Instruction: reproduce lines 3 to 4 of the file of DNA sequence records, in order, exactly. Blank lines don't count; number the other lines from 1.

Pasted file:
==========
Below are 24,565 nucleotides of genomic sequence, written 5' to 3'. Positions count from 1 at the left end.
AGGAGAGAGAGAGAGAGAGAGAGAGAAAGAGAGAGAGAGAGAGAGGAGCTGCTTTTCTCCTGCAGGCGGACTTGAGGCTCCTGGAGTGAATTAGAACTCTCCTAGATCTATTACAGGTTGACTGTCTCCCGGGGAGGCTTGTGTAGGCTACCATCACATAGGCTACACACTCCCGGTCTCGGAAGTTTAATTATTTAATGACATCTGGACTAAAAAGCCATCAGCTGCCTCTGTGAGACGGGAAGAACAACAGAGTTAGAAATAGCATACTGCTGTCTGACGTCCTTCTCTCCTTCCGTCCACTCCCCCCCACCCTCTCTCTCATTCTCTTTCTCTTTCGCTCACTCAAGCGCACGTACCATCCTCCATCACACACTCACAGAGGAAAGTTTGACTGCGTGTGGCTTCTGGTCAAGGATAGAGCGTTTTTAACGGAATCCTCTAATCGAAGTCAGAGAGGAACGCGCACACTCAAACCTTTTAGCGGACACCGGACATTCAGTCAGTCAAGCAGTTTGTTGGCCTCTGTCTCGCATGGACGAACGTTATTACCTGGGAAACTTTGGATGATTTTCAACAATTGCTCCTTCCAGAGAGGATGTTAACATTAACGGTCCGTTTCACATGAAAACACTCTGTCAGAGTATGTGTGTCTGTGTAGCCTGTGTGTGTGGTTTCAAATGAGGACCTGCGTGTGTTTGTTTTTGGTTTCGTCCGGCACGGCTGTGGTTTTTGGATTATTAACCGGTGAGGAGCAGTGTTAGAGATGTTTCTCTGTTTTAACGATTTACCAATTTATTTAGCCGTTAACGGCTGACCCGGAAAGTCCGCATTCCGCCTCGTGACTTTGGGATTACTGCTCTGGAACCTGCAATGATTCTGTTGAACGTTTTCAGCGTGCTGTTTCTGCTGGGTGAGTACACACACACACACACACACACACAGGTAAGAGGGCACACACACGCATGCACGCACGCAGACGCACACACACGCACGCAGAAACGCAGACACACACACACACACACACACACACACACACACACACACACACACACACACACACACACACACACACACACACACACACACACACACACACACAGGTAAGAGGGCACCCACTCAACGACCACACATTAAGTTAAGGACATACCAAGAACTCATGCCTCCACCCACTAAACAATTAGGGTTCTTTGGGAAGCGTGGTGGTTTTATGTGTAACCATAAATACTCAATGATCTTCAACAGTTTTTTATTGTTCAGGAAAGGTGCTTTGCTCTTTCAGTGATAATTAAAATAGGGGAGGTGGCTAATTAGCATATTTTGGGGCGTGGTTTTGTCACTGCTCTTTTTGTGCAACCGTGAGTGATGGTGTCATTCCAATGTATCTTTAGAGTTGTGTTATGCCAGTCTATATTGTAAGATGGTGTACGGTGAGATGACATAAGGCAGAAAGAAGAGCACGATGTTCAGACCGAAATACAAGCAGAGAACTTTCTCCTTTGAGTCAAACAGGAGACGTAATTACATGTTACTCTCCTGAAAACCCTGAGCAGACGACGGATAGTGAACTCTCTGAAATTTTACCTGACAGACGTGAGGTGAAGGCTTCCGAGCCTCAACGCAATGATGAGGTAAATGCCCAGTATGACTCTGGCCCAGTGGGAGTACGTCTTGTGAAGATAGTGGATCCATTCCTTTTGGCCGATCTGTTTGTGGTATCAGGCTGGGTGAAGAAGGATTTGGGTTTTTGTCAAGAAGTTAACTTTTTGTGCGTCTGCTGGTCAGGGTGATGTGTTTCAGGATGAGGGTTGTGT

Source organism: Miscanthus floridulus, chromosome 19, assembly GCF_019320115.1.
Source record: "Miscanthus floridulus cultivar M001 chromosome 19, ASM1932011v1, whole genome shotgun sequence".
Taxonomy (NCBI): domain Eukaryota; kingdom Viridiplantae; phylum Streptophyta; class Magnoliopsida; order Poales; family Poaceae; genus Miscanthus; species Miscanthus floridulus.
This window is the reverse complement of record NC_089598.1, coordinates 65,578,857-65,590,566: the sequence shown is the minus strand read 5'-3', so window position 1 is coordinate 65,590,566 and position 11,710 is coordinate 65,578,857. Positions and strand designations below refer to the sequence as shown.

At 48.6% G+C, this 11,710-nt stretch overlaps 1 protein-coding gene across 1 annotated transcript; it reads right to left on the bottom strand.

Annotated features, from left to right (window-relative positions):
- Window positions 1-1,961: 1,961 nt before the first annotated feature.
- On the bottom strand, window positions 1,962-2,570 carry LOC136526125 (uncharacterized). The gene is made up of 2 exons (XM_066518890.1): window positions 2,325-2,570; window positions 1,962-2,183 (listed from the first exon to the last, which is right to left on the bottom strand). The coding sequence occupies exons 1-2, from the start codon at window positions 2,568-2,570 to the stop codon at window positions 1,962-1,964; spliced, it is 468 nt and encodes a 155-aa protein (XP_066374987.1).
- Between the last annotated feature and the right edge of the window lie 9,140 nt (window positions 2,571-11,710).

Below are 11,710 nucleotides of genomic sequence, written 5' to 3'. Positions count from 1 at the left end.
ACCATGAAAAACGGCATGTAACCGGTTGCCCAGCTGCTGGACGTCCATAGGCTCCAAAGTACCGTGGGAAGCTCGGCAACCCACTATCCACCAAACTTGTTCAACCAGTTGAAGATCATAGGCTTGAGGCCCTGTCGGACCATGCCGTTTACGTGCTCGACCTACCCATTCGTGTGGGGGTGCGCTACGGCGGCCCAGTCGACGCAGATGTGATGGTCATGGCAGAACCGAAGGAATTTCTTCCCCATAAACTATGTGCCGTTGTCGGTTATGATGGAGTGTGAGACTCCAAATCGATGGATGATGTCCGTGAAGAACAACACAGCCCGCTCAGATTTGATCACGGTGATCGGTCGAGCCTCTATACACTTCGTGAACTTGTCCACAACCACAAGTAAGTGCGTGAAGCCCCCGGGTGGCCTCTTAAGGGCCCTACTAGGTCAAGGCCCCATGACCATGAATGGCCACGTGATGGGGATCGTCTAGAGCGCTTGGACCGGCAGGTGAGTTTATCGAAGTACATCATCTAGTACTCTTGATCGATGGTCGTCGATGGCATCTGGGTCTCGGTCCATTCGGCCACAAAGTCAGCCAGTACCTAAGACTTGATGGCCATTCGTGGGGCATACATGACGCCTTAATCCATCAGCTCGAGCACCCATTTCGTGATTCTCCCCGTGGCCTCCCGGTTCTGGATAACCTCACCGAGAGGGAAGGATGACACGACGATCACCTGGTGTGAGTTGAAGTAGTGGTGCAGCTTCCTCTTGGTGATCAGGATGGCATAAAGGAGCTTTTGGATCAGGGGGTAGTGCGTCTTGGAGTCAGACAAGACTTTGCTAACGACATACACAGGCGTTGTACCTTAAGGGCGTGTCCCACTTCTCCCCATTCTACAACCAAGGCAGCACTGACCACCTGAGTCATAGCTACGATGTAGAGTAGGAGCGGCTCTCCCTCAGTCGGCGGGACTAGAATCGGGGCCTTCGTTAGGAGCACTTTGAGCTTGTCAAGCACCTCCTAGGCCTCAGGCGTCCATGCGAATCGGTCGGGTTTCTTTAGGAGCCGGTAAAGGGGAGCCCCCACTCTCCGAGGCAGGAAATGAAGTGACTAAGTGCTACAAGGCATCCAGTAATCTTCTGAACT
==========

Source organism: Miscanthus floridulus, chromosome 19, assembly GCF_019320115.1.
Source record: "Miscanthus floridulus cultivar M001 chromosome 19, ASM1932011v1, whole genome shotgun sequence".